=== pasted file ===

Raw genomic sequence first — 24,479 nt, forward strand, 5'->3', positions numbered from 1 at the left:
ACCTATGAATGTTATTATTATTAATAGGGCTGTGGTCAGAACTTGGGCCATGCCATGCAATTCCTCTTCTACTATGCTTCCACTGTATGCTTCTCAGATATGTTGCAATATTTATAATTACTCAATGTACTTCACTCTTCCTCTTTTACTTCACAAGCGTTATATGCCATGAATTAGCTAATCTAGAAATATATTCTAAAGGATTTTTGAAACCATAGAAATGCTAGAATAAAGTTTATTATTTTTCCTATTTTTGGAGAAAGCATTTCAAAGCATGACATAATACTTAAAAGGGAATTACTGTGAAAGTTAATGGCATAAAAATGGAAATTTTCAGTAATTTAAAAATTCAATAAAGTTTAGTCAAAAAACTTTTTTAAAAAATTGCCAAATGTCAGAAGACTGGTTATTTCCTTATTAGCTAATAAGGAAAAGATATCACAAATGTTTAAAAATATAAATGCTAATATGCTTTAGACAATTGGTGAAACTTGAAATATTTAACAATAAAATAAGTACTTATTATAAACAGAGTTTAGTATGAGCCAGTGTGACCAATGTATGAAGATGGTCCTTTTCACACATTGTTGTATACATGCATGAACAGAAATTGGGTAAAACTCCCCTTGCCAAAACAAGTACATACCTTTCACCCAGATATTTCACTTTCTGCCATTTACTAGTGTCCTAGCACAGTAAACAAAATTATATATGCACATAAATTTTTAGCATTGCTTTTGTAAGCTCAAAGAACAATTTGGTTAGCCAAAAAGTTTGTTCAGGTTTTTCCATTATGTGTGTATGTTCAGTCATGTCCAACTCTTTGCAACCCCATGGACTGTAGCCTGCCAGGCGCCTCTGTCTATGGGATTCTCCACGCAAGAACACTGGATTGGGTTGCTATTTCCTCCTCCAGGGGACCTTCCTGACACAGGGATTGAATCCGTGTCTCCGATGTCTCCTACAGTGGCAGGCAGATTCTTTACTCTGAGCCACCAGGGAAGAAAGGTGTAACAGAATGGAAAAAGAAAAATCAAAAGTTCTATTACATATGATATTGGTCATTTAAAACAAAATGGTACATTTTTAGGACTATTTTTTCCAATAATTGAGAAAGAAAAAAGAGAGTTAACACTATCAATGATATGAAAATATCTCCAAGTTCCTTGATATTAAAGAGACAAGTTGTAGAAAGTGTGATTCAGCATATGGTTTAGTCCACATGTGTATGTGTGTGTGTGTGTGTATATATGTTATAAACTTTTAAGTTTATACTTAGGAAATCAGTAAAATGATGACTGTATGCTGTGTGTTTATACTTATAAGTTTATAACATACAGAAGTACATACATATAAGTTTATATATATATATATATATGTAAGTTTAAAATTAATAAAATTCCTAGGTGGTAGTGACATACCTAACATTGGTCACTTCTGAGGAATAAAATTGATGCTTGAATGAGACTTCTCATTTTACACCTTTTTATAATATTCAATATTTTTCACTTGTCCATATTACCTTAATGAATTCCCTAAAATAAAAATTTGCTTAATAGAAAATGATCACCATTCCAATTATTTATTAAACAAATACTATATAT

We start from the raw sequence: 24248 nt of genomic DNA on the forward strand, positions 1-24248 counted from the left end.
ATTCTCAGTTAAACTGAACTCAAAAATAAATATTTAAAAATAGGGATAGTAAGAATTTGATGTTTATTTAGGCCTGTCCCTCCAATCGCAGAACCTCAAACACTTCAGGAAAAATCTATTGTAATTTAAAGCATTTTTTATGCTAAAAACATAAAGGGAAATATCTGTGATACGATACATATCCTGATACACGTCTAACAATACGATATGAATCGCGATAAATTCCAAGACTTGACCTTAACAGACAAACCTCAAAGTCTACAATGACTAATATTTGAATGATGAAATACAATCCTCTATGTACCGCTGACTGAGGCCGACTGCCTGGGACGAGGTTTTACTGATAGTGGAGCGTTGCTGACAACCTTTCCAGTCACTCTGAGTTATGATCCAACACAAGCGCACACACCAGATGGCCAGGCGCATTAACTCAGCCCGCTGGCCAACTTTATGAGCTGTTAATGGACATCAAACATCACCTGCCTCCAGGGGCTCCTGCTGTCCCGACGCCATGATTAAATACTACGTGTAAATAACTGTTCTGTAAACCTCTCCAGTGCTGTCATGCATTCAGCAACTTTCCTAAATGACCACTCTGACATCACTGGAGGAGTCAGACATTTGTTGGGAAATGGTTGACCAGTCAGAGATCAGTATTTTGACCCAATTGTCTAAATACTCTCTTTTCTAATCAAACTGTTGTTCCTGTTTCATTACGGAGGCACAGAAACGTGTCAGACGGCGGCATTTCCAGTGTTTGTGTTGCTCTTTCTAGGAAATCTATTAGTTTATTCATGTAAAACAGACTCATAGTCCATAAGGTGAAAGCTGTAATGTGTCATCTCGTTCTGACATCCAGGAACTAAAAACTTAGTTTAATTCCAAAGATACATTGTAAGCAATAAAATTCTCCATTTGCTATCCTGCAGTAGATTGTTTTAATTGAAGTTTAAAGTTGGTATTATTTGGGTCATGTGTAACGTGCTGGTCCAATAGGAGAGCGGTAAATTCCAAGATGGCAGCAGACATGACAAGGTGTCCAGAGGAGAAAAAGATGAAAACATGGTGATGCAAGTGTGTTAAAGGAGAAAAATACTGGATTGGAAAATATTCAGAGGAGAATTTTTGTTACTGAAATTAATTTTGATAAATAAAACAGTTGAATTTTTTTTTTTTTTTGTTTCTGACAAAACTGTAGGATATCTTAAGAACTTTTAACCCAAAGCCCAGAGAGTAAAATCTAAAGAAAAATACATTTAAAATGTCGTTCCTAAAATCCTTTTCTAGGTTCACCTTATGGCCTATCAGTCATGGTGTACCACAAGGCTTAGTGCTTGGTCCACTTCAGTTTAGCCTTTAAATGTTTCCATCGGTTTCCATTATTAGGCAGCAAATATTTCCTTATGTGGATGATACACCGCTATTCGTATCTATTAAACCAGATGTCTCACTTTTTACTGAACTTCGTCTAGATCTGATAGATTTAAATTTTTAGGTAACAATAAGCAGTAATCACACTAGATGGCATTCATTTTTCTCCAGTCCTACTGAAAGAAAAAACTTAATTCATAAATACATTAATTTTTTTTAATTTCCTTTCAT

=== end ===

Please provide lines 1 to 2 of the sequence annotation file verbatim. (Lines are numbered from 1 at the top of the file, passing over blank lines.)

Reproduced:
Raw genomic sequence first — 24,479 nt, forward strand, 5'->3', positions numbered from 1 at the left:
ACCTATGAATGTTATTATTATTAATAGGGCTGTGGTCAGAACTTGGGCCATGCCATGCAATTCCTCTTCTACTATGCTTCCACTGTATGCTTCTCAGATATGTTGCAATATTTATAATTACTCAATGTACTTCACTCTTCCTCTTTTACTTCACAAGCGTTATATGCCATGAATTAGCTAATCTAGAAATATATTCTAAAGGATTTTTGAAACCATAGAAATGCTAGAATAAAGTTTATTATTTTTCCTATTTTTGGAGAAAGCATTTCAAAGCATGACATAATACTTAAAAGGGAATTACTGTGAAAGTTAATGGCATAAAAATGGAAATTTTCAGTAATTTAAAAATTCAATAAAGTTTAGTCAAAAAACTTTTTTAAAAAATTGCCAAATGTCAGAAGACTGGTTATTTCCTTATTAGCTAATAAGGAAAAGATATCACAAATGTTTAAAAATATAAATGCTAATATGCTTTAGACAATTGGTGAAACTTGAAATATTTAACAATAAAATAAGTACTTATTATAAACAGAGTTTAGTATGAGCCAGTGTGACCAATGTATGAAGATGGTCCTTTTCACACATTGTTGTATACATGCATGAACAGAAATTGGGTAAAACTCCCCTTGCCAAAACAAGTACATACCTTTCACCCAGATATTTCACTTTCTGCCATTTACTAGTGTCCTAGCACAGTAAACAAAATTATATATGCACATAAATTTTTAGCATTGCTTTTGTAAGCTCAAAGAACAATTTGGTTAGCCAAAAAGTTTGTTCAGGTTTTTCCATTATGTGTGTATGTTCAGTCATGTCCAACTCTTTGCAACCCCATGGACTGTAGCCTGCCAGGCGCCTCTGTCTATGGGATTCTCCACGCAAGAACACTGGATTGGGTTGCTATTTCCTCCTCCAGGGGACCTTCCTGACACAGGGATTGAATCCGTGTCTCCGATGTCTCCTACAGTGGCAGGCAGATTCTTTACTCTGAGCCACCAGGGAAGAAAGGTGTAACAGAATGGAAAAAGAAAAATCAAAAGTTCTATTACATATGATATTGGTCATTTAAAACAAAATGGTACATTTTTAGGACTATTTTTTCCAATAATTGAGAAAGAAAAAAGAGAGTTAACACTATCAATGATATGAAAATATCTCCAAGTTCCTTGATATTAAAGAGACAAGTTGTAGAAAGTGTGATTCAGCATATGGTTTAGTCCACATGTGTATGTGTGTGTGTGTGTGTATATATGTTATAAACTTTTAAGTTTATACTTAGGAAATCAGTAAAATGATGACTGTATGCTGTGTGTTTATACTTATAAGTTTATAACATACAGAAGTACATACATATAAGTTTATATATATATATATATATGTAAGTTTAAAATTAATAAAATTCCTAGGTGGTAGTGACATACCTAACATTGGTCACTTCTGAGGAATAAAATTGATGCTTGAATGAGACTTCTCATTTTACACCTTTTTATAATATTCAATATTTTTCACTTGTCCATATTACCTTAATGAATTCCCTAAAATAAAAATTTGCTTAATAGAAAATGATCACCATTCCAATTATTTATTAAACAAATACTATATAT